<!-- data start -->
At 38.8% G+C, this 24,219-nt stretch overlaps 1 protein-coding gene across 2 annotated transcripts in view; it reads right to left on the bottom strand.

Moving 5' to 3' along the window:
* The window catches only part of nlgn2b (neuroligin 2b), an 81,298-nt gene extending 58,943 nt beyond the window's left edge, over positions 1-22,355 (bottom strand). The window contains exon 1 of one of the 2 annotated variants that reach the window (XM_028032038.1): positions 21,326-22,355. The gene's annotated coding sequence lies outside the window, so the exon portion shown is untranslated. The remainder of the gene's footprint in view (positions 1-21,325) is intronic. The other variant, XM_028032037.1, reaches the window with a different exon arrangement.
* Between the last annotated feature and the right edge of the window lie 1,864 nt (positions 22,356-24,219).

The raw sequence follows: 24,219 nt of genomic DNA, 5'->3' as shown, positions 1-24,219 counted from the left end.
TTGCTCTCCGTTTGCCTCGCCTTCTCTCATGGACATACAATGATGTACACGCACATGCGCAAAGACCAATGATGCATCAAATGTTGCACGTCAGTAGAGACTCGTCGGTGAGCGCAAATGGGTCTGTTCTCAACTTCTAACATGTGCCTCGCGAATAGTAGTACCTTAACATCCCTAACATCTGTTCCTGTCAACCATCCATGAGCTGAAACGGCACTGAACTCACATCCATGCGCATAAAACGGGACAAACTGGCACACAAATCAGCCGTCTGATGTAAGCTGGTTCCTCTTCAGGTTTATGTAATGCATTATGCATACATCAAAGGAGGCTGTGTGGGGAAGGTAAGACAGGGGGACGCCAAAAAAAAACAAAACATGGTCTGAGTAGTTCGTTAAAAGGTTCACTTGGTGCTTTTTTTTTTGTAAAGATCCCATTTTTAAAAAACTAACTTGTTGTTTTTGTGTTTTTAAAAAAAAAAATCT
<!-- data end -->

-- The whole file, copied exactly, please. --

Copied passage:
At 38.8% G+C, this 24,219-nt stretch overlaps 1 protein-coding gene across 2 annotated transcripts in view; it reads right to left on the bottom strand.

Moving 5' to 3' along the window:
* The window catches only part of nlgn2b (neuroligin 2b), an 81,298-nt gene extending 58,943 nt beyond the window's left edge, over positions 1-22,355 (bottom strand). The window contains exon 1 of one of the 2 annotated variants that reach the window (XM_028032038.1): positions 21,326-22,355. The gene's annotated coding sequence lies outside the window, so the exon portion shown is untranslated. The remainder of the gene's footprint in view (positions 1-21,325) is intronic. The other variant, XM_028032037.1, reaches the window with a different exon arrangement.
* Between the last annotated feature and the right edge of the window lie 1,864 nt (positions 22,356-24,219).

The raw sequence follows: 24,219 nt of genomic DNA, 5'->3' as shown, positions 1-24,219 counted from the left end.
TTGCTCTCCGTTTGCCTCGCCTTCTCTCATGGACATACAATGATGTACACGCACATGCGCAAAGACCAATGATGCATCAAATGTTGCACGTCAGTAGAGACTCGTCGGTGAGCGCAAATGGGTCTGTTCTCAACTTCTAACATGTGCCTCGCGAATAGTAGTACCTTAACATCCCTAACATCTGTTCCTGTCAACCATCCATGAGCTGAAACGGCACTGAACTCACATCCATGCGCATAAAACGGGACAAACTGGCACACAAATCAGCCGTCTGATGTAAGCTGGTTCCTCTTCAGGTTTATGTAATGCATTATGCATACATCAAAGGAGGCTGTGTGGGGAAGGTAAGACAGGGGGACGCCAAAAAAAAACAAAACATGGTCTGAGTAGTTCGTTAAAAGGTTCACTTGGTGCTTTTTTTTTTGTAAAGATCCCATTTTTAAAAAACTAACTTGTTGTTTTTGTGTTTTTAAAAAAAAAAATCT